President Vladimir Putin’s visit dominates Friday’s Armenian press coverage. “Haykakan Zhamanak” points to the presence of “many Chechens” who it says arrived in Armenia on the eve of Putin’s visit ostensibly “to buy gold.” Security agencies have also taken notice of that. “Nonetheless, the Russian guests feel safe in Armenia and are not as tense as they were during visits to, say, Central Asian republics.”
“Aravot” says Putin will proceed to Lake Sevan on his arrival in order to “catch or taste fish.” “Parallel to that, he will talk to our leader about the bigger fish: our leading enterprises the list of which was kindly submitted to the high-ranking guest in payment for our debt to Russia.” Putin and Kocharian will also touch on geopolitical issues.
“Zhamanak” comments that if the terror-stricken United States is to pursue an even more assertive foreign policy it will need the cooperation of not only the Western European states but also Russia. A rapprochement between Washington and Moscow will, no doubt, be highly beneficial for Armenia. However, the enormous material damage caused by the terrorist attacks may lead the Americans to cut back their assistance to poor countries, including Armenia.
“Iravunk,” by contrast, anticipates a worsening of US-Russian relations. The paper says the ruins of the World Trade Center and the Pentagon buried not only thousands of innocent people but also “the single-polar world order.” From now on, “security and defense will be either for everybody or nobody.” America’s relations with Armenian friends like Iran and Syria are bound to further deteriorate. Yerevan will come under stronger pressure to revise its relations with the countries which the Americans accuse of supporting international terrorism. But a more aggressive US stance will not sit well with the Russians. Consequently, Kocharian will find it more difficult to carry on with his “complementary” foreign policy, the paper concludes.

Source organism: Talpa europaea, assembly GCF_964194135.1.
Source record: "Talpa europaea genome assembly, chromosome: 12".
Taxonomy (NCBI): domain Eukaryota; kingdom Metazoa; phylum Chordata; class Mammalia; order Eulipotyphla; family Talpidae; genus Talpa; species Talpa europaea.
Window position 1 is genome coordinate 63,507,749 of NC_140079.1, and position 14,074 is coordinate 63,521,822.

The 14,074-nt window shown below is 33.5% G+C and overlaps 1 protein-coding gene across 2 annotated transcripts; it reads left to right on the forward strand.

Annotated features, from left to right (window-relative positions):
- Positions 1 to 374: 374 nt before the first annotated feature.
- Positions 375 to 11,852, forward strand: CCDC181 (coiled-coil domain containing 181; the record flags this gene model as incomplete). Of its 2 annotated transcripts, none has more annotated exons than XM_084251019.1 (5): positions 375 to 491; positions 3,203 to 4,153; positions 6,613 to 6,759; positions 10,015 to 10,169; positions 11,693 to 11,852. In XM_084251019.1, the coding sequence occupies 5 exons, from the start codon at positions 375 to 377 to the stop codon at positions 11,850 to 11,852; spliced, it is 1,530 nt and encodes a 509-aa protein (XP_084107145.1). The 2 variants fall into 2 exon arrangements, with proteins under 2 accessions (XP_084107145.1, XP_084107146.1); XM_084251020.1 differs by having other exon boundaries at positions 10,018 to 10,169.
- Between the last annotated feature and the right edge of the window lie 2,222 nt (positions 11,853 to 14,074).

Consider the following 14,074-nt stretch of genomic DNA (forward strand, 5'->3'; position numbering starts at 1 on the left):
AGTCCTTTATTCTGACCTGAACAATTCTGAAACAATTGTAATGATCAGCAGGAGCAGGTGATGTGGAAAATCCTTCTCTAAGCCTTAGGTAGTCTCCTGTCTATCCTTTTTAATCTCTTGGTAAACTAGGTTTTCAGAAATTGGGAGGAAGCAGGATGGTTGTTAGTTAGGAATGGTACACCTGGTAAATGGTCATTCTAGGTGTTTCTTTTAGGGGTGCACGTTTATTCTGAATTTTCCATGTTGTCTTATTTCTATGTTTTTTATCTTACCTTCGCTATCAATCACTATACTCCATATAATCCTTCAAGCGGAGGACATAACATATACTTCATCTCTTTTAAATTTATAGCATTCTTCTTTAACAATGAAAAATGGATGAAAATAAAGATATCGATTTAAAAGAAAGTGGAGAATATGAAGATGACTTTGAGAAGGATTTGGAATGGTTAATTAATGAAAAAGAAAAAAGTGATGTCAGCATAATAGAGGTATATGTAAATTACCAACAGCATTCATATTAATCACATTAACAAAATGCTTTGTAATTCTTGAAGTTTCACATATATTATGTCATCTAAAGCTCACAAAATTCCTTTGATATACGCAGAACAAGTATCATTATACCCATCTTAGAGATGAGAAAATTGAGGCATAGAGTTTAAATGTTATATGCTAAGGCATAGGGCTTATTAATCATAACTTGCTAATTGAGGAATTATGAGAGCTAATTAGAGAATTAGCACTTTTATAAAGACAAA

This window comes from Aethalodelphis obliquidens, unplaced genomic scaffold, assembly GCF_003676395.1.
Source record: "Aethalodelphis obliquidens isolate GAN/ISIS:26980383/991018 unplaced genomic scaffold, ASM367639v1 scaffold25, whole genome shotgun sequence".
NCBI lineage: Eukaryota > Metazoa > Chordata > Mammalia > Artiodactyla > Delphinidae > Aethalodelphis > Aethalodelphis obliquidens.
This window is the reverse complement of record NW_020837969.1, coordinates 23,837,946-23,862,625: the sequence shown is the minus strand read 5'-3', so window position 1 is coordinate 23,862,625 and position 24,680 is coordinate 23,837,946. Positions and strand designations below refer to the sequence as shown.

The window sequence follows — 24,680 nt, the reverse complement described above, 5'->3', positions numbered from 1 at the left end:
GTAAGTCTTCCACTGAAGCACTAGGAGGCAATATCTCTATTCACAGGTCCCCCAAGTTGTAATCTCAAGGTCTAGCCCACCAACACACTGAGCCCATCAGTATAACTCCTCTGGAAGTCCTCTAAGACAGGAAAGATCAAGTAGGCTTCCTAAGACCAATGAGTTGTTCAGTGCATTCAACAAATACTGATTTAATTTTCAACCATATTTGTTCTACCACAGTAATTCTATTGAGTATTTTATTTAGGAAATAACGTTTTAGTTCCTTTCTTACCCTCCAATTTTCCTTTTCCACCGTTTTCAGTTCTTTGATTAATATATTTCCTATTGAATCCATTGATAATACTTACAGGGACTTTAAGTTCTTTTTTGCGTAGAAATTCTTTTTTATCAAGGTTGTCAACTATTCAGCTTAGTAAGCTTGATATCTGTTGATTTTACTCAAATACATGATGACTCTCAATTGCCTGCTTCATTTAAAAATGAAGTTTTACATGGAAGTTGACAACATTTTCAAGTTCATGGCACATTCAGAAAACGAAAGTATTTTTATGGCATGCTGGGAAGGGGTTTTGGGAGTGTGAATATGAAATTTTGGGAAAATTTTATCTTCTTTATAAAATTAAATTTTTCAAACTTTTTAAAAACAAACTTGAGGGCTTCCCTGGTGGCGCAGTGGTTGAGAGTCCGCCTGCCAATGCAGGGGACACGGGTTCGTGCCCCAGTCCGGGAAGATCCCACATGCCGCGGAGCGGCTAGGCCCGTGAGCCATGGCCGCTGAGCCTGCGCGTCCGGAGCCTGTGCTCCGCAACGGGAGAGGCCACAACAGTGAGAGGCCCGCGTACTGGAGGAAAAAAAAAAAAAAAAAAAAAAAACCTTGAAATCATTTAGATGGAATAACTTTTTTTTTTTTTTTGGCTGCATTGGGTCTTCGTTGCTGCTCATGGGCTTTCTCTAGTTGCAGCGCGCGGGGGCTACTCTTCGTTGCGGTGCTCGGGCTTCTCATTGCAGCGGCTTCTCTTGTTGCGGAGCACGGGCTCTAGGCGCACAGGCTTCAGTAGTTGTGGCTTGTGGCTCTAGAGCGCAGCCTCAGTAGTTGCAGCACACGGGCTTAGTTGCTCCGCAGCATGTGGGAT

In a commentary on domestic politics, “Aravot” writes that none of the Armenian parliamentary parties is enthusiastic about the prospect of Kocharian running for president in 2003. This is so because none of them is quite impressed with his track record so far. “At least for the time being, Kocharian does not have a political support base.”
“Azg” says that the opposition claims about Kocharian’s violations of the constitution are baseless. No wonder that the three opposition parties have not yet put their impeachment motion into circulation in the National Assembly. They knew in advance that it will be doomed. It was just a political ploy to force Kocharian to declare the start of the next presidential race.
According to “Hayots Ashkhar,” only a handful of deputies is willing to back the impeachment initiative. Its authors are well aware of this fact. They are simply “planting landmines in the political landscape” in a bid to weaken Kocharian.